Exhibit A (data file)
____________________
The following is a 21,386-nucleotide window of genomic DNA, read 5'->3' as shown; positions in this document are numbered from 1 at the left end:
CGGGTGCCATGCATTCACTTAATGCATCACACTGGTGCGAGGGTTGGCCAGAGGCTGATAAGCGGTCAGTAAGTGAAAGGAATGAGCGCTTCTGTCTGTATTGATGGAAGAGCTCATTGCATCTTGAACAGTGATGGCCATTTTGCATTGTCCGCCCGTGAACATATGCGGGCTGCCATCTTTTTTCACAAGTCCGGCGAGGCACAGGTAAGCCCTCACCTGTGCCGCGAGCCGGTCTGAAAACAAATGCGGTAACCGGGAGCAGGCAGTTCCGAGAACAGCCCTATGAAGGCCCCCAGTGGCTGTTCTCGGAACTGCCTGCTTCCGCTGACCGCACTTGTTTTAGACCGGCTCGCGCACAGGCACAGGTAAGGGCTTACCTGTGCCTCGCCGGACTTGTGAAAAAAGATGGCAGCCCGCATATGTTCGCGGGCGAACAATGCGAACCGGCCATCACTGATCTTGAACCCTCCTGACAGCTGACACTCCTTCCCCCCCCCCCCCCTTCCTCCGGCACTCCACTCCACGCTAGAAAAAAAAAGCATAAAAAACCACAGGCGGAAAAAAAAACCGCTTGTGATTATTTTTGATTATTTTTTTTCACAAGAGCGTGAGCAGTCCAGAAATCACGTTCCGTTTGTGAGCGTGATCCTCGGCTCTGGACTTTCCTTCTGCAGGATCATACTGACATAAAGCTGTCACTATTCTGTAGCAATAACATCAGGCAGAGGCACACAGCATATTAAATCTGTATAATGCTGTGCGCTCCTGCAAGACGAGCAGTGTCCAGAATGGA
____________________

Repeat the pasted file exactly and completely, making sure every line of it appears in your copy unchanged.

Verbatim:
The following is a 21,386-nucleotide window of genomic DNA, read 5'->3' as shown; positions in this document are numbered from 1 at the left end:
CGGGTGCCATGCATTCACTTAATGCATCACACTGGTGCGAGGGTTGGCCAGAGGCTGATAAGCGGTCAGTAAGTGAAAGGAATGAGCGCTTCTGTCTGTATTGATGGAAGAGCTCATTGCATCTTGAACAGTGATGGCCATTTTGCATTGTCCGCCCGTGAACATATGCGGGCTGCCATCTTTTTTCACAAGTCCGGCGAGGCACAGGTAAGCCCTCACCTGTGCCGCGAGCCGGTCTGAAAACAAATGCGGTAACCGGGAGCAGGCAGTTCCGAGAACAGCCCTATGAAGGCCCCCAGTGGCTGTTCTCGGAACTGCCTGCTTCCGCTGACCGCACTTGTTTTAGACCGGCTCGCGCACAGGCACAGGTAAGGGCTTACCTGTGCCTCGCCGGACTTGTGAAAAAAGATGGCAGCCCGCATATGTTCGCGGGCGAACAATGCGAACCGGCCATCACTGATCTTGAACCCTCCTGACAGCTGACACTCCTTCCCCCCCCCCCCCCTTCCTCCGGCACTCCACTCCACGCTAGAAAAAAAAAGCATAAAAAACCACAGGCGGAAAAAAAAACCGCTTGTGATTATTTTTGATTATTTTTTTTCACAAGAGCGTGAGCAGTCCAGAAATCACGTTCCGTTTGTGAGCGTGATCCTCGGCTCTGGACTTTCCTTCTGCAGGATCATACTGACATAAAGCTGTCACTATTCTGTAGCAATAACATCAGGCAGAGGCACACAGCATATTAAATCTGTATAATGCTGTGCGCTCCTGCAAGACGAGCAGTGTCCAGAATGGA